At this point, Khyri proceeds to lay the ball in two more consecutive times and watches as the ghost of Marvin Barnes in his prime slowly disintegrates into the basketball court.
Just then, a stone staircase emerges from afar with sunlight cutting through the fog. Khyri shrugs his shoulders and proceeds to climb the staircase.
The Ether - 0:00
The top of the staircase featured another basketball court, similar to the one before, but with glass backboards.
“Hi bud, name’s Pete Maravich, but you can call me Pistol.”
“I’m probably going to call you Pete if you don’t mind.”
“Uh, well, sure. That’s fine, I guess. A lot of people called me Pistol, though.”
“I’d rather call you Pete. I’m sure your parents didn’t name you Pistol and I want to keep this as semi-casual as possible.”
“You’ve got some strange ethics, kid. Welcome to the basketball ether. Did everything go fine with the ghost of Marvin Barnes in his prime?”
“Yeah, we played H-O-R-S-E but he disintegrated before we could actually finish. Are you going to do that too?”
An air of silence envelops the both of them.
“Yeah, probably,” the ghost of Pete Maravich sheepishly replies.
A ball bounds into Khyri’s hands from the abyss. Knowing that Pete Maravich was an excellent jump shooter, Khyri proceeds to dunk the ball with a windmill motion.
Pete Maravich shoots a jump shot.
“Well, looks like I’ve got H. Look, why don’t you just move on to the next round? This is a waste of everybody’s time. I don’t even know what you just did but it scared the bejeebus out of me. Good luck!”
The ghost of Pistol Pete Maravich proceeded to disintegrate into the ground as another staircase appeared.
“Whatever, man,” Khyri sighs.
The Ether - 0:00
As Khyri ascends the staircase, the ghost of Julius Erving appears beside him.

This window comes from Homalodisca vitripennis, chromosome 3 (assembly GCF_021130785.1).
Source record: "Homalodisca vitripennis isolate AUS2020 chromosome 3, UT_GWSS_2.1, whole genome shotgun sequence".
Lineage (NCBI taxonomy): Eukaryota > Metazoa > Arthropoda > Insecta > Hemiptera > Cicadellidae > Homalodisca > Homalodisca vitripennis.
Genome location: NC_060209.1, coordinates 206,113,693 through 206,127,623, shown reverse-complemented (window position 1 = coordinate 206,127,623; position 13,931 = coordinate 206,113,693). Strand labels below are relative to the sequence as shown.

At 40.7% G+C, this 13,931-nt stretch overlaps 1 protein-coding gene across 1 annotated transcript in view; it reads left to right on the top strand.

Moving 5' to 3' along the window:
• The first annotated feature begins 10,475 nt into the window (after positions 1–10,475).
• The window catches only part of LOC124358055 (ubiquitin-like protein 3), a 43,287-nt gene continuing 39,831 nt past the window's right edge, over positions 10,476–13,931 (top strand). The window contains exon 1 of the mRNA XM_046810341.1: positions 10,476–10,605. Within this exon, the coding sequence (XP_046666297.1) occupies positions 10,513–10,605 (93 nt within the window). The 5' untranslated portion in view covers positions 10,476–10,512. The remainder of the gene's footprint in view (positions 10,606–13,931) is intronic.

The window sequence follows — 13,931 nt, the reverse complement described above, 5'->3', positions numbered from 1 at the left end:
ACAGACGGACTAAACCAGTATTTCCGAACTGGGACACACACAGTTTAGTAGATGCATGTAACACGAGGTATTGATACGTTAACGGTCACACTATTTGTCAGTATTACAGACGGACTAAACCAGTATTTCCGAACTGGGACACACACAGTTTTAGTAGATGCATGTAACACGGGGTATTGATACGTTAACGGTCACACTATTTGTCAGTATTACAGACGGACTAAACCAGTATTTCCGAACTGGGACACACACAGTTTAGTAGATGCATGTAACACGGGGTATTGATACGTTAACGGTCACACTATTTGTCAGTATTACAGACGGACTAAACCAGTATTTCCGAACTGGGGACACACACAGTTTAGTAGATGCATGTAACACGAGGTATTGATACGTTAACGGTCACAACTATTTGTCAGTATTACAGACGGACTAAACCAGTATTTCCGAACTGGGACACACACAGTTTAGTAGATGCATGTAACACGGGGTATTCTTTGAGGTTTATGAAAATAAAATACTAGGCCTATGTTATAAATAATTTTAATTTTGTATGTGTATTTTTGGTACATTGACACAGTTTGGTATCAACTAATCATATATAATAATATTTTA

“Hello Khyri, how are we doing today? Are you enjoying your time in the basketball ether?”
“No. This seems like a complete waste of my time.”
“Oh. Oh, well, you’ve got one more challenge before you can go back home. It’ll be your hardest challenge yet, the most difficult task you’ve ev-”
“Is it going to be someone who sucks at H-O-R-S-E?”
“Well, yeah. But this isn’t H-O-R-S-E my dear boy. This... this is one-on-one with a living legend. This is a game to 21 with one of the most fearsome basketball players to ever play the game of basketball!”
As the ghost of Julius Erving and Khyri Thomas reach the top of the stairs, a man from a throne sitting atop a glass pyramid yells out,
“Halt! Who dare challenge me in my own Kingdom?”
“It’s me, Khyri Thomas.”
“Khyri Thomas, eh? You think you can beat me in a game of one-v-one?”
“If you’re like either of the last two bozos then yeah, there isn’t a doubt in my mind that I can succeed in beating you.”
“You’re wrong! I’m nothing like those bozos! That’s because I’m-”
“Let me guess - the ghost of Bob Schafer? Bob Boozer? Dana Altman?”
“No you fool, I’m Spud Webb!”
There you have it.
That’s Khyri Thomas’s final opponent, and all he has to do is put up 21 points on him.
Mind you, this isn’t Spud Webb in his prime. This is Spud Webb right now. He’s currently 53 years old and hasn’t played professional basketball since 1998. That’s before some of you, or your kids, or your grandkids, were born.
Khyri Thomas absolutely ran the table on Spud Webb. Standing at 6’3 and a full 30 years younger, Spud Webb didn’t stand a chance.
First, Khyri dunked on him. It was make-it take-it so Khyri set up at the top of the key and dunked on him again. In fact, Khyri proceeded to dunk on Spud Webb 20 consecutive times before Spud Webb stole the ball and banked in a three.
So it was 20-2. Spud Webb proceeded to throw up another desperation heave, only for the ball to end up right in Khyri’s hands.
From the sidelines the ghost of Julius Erving could be heard yelling in an exasperated tone, “Dr. J believes in you! You can do this Khyri! Give him the dunk of Tazz!”
Khyri shrugged his shoulders and mashed the orange orb into the hoop over Spud Webb, breaking the rim off the backboard, and winning the game.
Khyri then placed the rim around his neck, high-fived the ghost of Julius Erving, and reveled in the fact that he just high-fived Dr. J.
Spud Webb wept, but as he wept the opening to the alleyway began to present itself. Khyri had completed all that was asked of him, and his journey home finally came to a close.
CenturyLink Center, Omaha - 7:05pm
As the basketball season finally came into fruition, young Khyri Thomas would never forget the time he spent in the basketball ether. He learned that ghost players will disintegrate if you play H-O-R-S-E against them and that Spud Webb challenges players to one on one games - even though he’ll probably lose.
As the ball is tipped and the season begins, the ghost of Dr. J, Pete Maravich, and Marvin Barnes in his prime look down longingly from the rafters at Khyri bounding up and down the court, playing stellar defense, and dunking over opposing players.
“That’s our boy,” the ghost of Marvin Barnes in his prime says with a tear in his eye, “That’s our boy.”